I wondered what the appeal was for all these masses of tourists flooding into Salem. Were they drawn in by the curiosity of killing nearly two dozen colonists for a ‘make believe’ crime, born of pretense, hysteria, frustrations, and jealousies bubbling up to the surface of a deeply religious town? Was it the soap opera-esque breakdown of the events? The Hollywood mythology now entrenched in the town of real witches amidst the fallen, and centuries-long curses against their persecutors? The distillation of the events down to a concise allegorical episode for any kind of mob persecution against any group of people, like The Crucible’s timely association with the McCarthy investigations as a new form of ‘witch hunt’? The word ‘witch’ alone, divorced of bloody history for a more banal and distinctly New Englander presentation of colonial life and seemingly structured witchcraft? These were the rubes buying little bags of plastic glitter and shirts that said ‘Salem: An Awesome Place to Hang’, festooned with nooses aplenty. What did Salem offer for them? What did Salem mean?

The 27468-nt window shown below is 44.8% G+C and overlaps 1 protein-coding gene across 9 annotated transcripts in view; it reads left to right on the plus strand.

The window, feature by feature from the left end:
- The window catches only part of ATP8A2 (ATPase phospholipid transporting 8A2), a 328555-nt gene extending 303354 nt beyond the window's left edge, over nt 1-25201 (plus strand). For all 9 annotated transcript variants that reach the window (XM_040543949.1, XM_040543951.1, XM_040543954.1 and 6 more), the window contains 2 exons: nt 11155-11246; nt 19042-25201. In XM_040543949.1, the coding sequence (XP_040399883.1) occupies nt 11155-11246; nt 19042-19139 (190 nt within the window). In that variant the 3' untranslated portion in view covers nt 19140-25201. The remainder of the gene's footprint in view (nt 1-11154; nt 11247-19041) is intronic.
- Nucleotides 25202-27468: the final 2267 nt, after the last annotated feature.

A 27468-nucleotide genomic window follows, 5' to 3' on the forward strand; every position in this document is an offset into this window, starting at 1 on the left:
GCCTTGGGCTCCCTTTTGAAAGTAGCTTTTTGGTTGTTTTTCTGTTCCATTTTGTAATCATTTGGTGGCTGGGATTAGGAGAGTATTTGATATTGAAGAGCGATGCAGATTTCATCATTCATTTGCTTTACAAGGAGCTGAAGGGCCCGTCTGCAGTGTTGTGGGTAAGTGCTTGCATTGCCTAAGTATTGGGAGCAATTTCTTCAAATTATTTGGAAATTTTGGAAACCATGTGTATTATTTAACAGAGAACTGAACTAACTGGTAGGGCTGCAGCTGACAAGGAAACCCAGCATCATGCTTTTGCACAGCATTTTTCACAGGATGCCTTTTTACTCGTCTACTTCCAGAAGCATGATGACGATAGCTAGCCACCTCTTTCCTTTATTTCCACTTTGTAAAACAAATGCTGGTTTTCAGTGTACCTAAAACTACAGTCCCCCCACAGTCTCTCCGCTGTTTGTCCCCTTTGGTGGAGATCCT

My own interest was academic, but even if I didn’t have the opportunity to incorporate this into my research as a key example of extended, directed, malicious mob mentality in action, I would’ve found a reason to visit and do exactly as I did. I was, and am, a Titanic ‘buff’ — I can’t claim the title of historian or researcher, but I collected every book and every documentary I could get my hands on, and I visited the exhibition no less than four times — but beyond the immense loss of humanity in a tragic and unanticipated accident, the sinking carries a mythology embroidered with enticing facts: the largest ship in the world, sinking on its maiden voyage, indiscriminate in the loss of a broad cross-section of class. I can admit to myself that I wouldn’t be so fascinated with it if it hadn’t sunk, and was merely just a Guinness Book of World’s Records trivia piece, but I can buttress that with the certainty that I focused on mechanics over gross mortality. The death is, of course, the largest component of the tragedy, and what distinguishes it from the wanton destruction of reality show explosives testings or monster car rallies. When I entered reproductions of the grand hall, or saw the twisted, rusted, salt-eaten remnants of grandeur reduced to nothingness by the amoral force of the ocean, I felt connection, and a deep, keening sadness that could take my whole being in a sense of empathy for the loss, for what could have been, for the modern equivalent of a Tower of Babel, testament to mankind’s shipbuilding prowess and taste for refinement reduced in a few short hours to the world’s largest coffin. I wasn’t hit with that full-body sense of a loss I could not even call my own when I finally exited the train station and confronted the realities of Salem, but I think I need more time to process exactly what Salem meant for me.